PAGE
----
So, CAMHS won't help us. What can we DO about an 8yo who wants to die?(78 Posts)
Yesterday ds1 had an assessment with CAMHS and they said they couldn't offer us any help, because what we were already doing as parents was fine.
Today a lucky young person on their driving test got to demonstrate their emergency stop for real when ds pulled away from dh and stepped out in front of a car (our school is round the corner from the driving test centre).
I'm at my wit's end. All I came away with was a reading list of books about helping children with low self-esteem. Which of course I have ordered and will read, but I kind of hoped someone with actual experience and knowledge would be able to help, y'know?
I have hunted high and low for private counselling which we would happily pay for but it's hard to find anyone who will work with children this young (the ones that say they do children mostly seem to start at 10).
He's a lovely kid, has friends, hobbies, empathy, is very bright, but massively oversensitive and emotionally much younger than his actual age.
I can't believe that actual repeated attempts to self-harm, plus impossible behaviour at school (it was them who referred him to CAMHS) - oh, plus episodes where he thinks I am someone else/a monster in disguise and am trying to hurt him - are not considered enough to actually help us. What do we do? Other than what we are doing now, trying to parent him well and keep him safe?
Hello, firstly .
Does this help re other places to try?
Also worth going back to your GP
Wishing you all the best with your little one xx
I would go back to the GP and insist that a full investigation is done to find out why he thinks you are a monster in disguise trying to hurt him. That is way beyond low self esteem. It is very worrying I am sure. Shout, shout and shout again. He needs someone to fully investigate and help him.
I agree that contacting mind and running it by them is a good plan.
My son has seen a psychotherapist who specialises in children.
We found her privately.
She's been very helpful.
I didn't get Cahms involved but that's because I knew it would take ages.
I'm sorry, this sounds terrifying for
I can't help but I know a friend found Young Minds very supportive when her ds had problems of a different nature. They are a dedicated mental health charity for young people. Worth trying, perhaps?
I hope things improve for you and for him soon.
Thank you very much for the suggestions.
Blue, how did you find your psychotherapist? (And I don't suppose she's in Yorkshire by any chance?!)
Young Minds looks good. I'll give them a call.
The CAMHS people thought the thing where he thinks I'm someone else and trying to hurt him is overthinking rather than delusion - I tend to think they're right, and he's basically argued himself into a 'how do I know anything is real?' state, but he is genuinely frightened and it's tricky to deal with and I can't help thinking there must be people out there who understand this kind of thing. The first time it happened it was utterly terrifying because we couldn't get through to him and he tried to climb over the banisters and jump off (and it's a long way down with a stone floor at the bottom) but then he came round almost instantly and by the time we got him to the out-of-hours GP he was able to talk about it quite sensibly.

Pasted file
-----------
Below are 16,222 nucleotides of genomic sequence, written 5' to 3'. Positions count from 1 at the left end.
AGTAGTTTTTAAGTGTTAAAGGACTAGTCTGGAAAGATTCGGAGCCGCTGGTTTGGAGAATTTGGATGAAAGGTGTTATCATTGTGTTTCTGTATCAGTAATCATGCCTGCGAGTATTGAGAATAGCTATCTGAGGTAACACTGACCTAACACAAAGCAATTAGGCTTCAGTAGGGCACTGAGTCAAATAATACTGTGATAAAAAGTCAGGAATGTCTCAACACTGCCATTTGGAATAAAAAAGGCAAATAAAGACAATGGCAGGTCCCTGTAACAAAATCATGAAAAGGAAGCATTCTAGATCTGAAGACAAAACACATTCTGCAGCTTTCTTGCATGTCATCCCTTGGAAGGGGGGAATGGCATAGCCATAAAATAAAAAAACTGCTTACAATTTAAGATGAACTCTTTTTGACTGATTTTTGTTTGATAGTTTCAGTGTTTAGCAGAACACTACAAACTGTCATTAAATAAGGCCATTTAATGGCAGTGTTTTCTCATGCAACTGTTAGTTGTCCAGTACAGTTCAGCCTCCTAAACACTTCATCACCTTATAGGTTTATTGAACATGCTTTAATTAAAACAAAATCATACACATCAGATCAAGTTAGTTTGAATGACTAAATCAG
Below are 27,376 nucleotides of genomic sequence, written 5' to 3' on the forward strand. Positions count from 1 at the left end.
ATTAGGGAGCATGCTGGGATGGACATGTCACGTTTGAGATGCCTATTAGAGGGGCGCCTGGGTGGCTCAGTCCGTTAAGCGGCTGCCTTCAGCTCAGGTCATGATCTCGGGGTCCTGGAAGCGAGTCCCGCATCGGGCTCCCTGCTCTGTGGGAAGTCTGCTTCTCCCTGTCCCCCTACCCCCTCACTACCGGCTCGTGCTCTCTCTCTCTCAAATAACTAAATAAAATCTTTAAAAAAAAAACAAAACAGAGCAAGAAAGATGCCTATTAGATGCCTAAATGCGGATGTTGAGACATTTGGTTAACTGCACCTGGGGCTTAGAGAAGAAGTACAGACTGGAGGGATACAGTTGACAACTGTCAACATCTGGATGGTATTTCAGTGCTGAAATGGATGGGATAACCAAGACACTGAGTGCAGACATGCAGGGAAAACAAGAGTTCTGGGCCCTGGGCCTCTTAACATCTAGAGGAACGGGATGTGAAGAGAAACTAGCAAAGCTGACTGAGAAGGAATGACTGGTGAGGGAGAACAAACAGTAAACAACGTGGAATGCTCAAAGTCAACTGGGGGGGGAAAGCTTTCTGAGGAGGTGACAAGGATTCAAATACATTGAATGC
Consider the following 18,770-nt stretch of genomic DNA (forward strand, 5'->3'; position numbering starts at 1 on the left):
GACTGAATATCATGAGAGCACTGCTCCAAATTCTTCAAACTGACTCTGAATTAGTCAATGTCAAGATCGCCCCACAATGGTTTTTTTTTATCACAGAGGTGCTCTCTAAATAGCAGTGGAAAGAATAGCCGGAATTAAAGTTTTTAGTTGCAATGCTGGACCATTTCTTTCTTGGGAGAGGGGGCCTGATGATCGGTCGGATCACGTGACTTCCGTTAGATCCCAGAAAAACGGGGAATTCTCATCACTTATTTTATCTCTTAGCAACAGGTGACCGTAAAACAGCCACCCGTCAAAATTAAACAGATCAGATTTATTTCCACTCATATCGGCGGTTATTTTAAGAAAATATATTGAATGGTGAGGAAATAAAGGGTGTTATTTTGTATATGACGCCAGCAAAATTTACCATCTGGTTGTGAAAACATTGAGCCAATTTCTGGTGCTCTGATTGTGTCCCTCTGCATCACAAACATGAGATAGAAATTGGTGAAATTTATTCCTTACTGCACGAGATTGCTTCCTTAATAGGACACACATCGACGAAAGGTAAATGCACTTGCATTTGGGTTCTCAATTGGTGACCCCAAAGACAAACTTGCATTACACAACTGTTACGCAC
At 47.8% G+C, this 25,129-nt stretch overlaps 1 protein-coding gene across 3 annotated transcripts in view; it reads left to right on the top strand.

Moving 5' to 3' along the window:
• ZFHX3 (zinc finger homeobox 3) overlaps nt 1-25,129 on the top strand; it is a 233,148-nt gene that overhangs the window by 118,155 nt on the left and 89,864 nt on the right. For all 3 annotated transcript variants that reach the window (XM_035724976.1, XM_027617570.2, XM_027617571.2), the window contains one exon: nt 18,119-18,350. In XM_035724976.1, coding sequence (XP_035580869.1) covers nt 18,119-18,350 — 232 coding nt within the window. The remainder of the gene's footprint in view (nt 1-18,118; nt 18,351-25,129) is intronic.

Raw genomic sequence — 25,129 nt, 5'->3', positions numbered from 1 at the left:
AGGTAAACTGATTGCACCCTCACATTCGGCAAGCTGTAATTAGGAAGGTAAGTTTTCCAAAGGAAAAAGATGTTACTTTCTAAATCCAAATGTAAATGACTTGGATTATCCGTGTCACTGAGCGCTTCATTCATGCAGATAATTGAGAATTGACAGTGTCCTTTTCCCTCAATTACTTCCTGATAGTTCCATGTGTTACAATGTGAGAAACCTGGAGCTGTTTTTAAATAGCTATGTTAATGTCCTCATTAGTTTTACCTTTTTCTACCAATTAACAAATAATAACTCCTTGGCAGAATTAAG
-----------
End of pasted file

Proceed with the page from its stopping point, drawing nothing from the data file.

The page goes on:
It's difficult because it's a lot of issues to unpick - behavioural and mental. They did at least say they didn't think he had ASD (which we knew, but school weren't entirely sure) so that's one thing off the list of possibilities.
I googled child psychotherapists in my area (not Yorkshire, Midlands).
I met with her for 3 months before I introduced her to my DS.
I am sorry you are having such a tough time.
episodes where he thinks I am someone else/a monster in disguise and am trying to hurt him
I know two children who had episodes like this (one is my own DD) both of whom were later diagnosed with HF ASD after long and thorough neurodevelopmental assessments and both were at first considered to be unlikely to have ASD. Both children have been left with mental health problems because their symptoms were ignored for a long time.
For that reason but also because he has put his own life at risk more than once, I would ask for a second opinion from CAMHS and push for a full neurodevelopmental assessment before anything is ruled out.
Well, after what has happened today I don't think school are going to be content to let it lie. I won't go into too much detail but he has been very violent (which is a new level of trouble) and writing 'I want to die' on the floor. He is excluded till Monday and missing school trip tomorrow.
What a disaster.